Thought we want to photograph the Alameda Central from the air (as above), the true enchantment of the park can best be understood in strolling its multiple promenades. Perhaps nowhere has the idea of the repetitiveness of a park laid out geometrically, in the style of a formal garden, more firmly refuted.
The Alameda Central is beloved for its corners. Its confluences and its remarkable shade and light ensure that it plays a central role it plays in the lives of city residents.
Officially created in 1592, it’s the oldest public park in the Americas. The area had been a marketplace in the west of Tenochtitlan. Viceroy Luis de Velasco II ordered that a public green space be created for city residents sometime prior to 1592. Although many cities in Latin America also have alamedas, their names come from this one, and from the Spanish word álamo, meaning poplar tree.
The western half of the park had previously been an open plaza used for the execution of heretics at the height of the inquisition. Only about 30 such executions are believed to have been carried out in all of Mexico. It was likely expanded to its present size by about 1791.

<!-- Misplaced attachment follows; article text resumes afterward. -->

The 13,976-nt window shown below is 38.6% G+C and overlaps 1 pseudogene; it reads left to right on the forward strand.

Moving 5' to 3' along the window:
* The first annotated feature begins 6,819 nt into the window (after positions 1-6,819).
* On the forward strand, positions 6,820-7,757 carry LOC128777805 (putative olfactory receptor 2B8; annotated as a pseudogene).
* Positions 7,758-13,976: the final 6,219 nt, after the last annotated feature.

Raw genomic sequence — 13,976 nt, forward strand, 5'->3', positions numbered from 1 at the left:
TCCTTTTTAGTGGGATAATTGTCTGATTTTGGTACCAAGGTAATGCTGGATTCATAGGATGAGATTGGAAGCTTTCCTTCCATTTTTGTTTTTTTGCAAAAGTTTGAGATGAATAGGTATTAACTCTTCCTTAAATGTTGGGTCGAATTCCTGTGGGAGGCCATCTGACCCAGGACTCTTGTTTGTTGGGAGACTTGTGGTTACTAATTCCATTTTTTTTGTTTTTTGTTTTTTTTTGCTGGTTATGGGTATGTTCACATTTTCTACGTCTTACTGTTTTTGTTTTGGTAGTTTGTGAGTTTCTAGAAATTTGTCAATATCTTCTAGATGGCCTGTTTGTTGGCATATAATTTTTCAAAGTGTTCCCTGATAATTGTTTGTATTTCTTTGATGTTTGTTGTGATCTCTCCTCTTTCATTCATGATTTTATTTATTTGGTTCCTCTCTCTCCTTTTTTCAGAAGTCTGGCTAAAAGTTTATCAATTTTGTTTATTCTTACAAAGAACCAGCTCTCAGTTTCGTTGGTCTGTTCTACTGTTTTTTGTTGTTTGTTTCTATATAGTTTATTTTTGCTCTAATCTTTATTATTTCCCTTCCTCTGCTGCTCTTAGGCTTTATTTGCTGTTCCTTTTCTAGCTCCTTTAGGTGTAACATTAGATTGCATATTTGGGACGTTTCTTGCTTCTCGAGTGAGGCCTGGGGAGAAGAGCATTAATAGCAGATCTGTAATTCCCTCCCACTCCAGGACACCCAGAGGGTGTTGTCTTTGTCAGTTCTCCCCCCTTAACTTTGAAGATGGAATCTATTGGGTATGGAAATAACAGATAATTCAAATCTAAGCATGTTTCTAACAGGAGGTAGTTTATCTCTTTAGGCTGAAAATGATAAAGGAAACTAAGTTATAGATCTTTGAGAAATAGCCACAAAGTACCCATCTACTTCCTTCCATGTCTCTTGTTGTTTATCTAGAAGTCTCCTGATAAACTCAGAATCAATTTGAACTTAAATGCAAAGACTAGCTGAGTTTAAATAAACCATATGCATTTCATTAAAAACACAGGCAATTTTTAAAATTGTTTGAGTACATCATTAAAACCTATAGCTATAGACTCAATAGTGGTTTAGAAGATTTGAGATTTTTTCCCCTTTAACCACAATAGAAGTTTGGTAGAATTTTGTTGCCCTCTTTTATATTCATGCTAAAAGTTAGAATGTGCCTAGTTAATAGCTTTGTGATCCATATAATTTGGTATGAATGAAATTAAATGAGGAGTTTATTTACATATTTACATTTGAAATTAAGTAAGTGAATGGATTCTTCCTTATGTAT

Within the park are a number of statues, many of them surrounded by recently restored fountains. Among them:
By the time the Mexican war for Independence was won in 1821, the Alameda was open to the public in something like its present form. Gas lamps were installed and these were converted to electric lamps by 1892.
Legend has it that the 1846 triumph of President Santa Anna was celebrated by filling the Alameda’s fountains with alcohol so all the city residents could imbibe.
The 2012 rehabilitation of the park included replacing all of the damaged pavement with marble. A complete replanting of the many gardens included lots of new trees. Many plants are indigenous to the region and the project has broadly been considered a complete success.
Av. Juárez s/n, Col. Centro.